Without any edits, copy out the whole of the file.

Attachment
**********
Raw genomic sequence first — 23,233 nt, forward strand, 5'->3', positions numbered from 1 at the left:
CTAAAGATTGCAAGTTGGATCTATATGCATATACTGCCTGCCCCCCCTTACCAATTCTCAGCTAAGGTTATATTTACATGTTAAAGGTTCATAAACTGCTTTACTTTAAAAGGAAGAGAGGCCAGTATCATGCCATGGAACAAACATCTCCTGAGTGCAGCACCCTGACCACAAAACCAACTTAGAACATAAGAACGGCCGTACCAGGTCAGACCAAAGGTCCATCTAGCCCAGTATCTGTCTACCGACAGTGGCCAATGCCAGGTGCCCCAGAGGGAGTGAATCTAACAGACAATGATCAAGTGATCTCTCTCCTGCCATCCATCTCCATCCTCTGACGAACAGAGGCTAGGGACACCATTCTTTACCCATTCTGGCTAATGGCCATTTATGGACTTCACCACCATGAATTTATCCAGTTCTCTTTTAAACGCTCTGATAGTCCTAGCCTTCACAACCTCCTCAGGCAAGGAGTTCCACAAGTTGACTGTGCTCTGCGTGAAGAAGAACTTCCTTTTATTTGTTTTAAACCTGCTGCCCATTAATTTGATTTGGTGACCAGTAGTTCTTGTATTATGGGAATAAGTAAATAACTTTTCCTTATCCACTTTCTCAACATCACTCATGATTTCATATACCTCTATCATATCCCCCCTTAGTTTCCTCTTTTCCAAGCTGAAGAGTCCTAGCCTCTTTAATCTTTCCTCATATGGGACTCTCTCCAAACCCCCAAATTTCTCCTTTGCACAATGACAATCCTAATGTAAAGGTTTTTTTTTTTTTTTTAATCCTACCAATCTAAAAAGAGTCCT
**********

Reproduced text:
Raw genomic sequence first — 23,233 nt, forward strand, 5'->3', positions numbered from 1 at the left:
CTAAAGATTGCAAGTTGGATCTATATGCATATACTGCCTGCCCCCCCTTACCAATTCTCAGCTAAGGTTATATTTACATGTTAAAGGTTCATAAACTGCTTTACTTTAAAAGGAAGAGAGGCCAGTATCATGCCATGGAACAAACATCTCCTGAGTGCAGCACCCTGACCACAAAACCAACTTAGAACATAAGAACGGCCGTACCAGGTCAGACCAAAGGTCCATCTAGCCCAGTATCTGTCTACCGACAGTGGCCAATGCCAGGTGCCCCAGAGGGAGTGAATCTAACAGACAATGATCAAGTGATCTCTCTCCTGCCATCCATCTCCATCCTCTGACGAACAGAGGCTAGGGACACCATTCTTTACCCATTCTGGCTAATGGCCATTTATGGACTTCACCACCATGAATTTATCCAGTTCTCTTTTAAACGCTCTGATAGTCCTAGCCTTCACAACCTCCTCAGGCAAGGAGTTCCACAAGTTGACTGTGCTCTGCGTGAAGAAGAACTTCCTTTTATTTGTTTTAAACCTGCTGCCCATTAATTTGATTTGGTGACCAGTAGTTCTTGTATTATGGGAATAAGTAAATAACTTTTCCTTATCCACTTTCTCAACATCACTCATGATTTCATATACCTCTATCATATCCCCCCTTAGTTTCCTCTTTTCCAAGCTGAAGAGTCCTAGCCTCTTTAATCTTTCCTCATATGGGACTCTCTCCAAACCCCCAAATTTCTCCTTTGCACAATGACAATCCTAATGTAAAGGTTTTTTTTTTTTTTTTAATCCTACCAATCTAAAAAGAGTCCT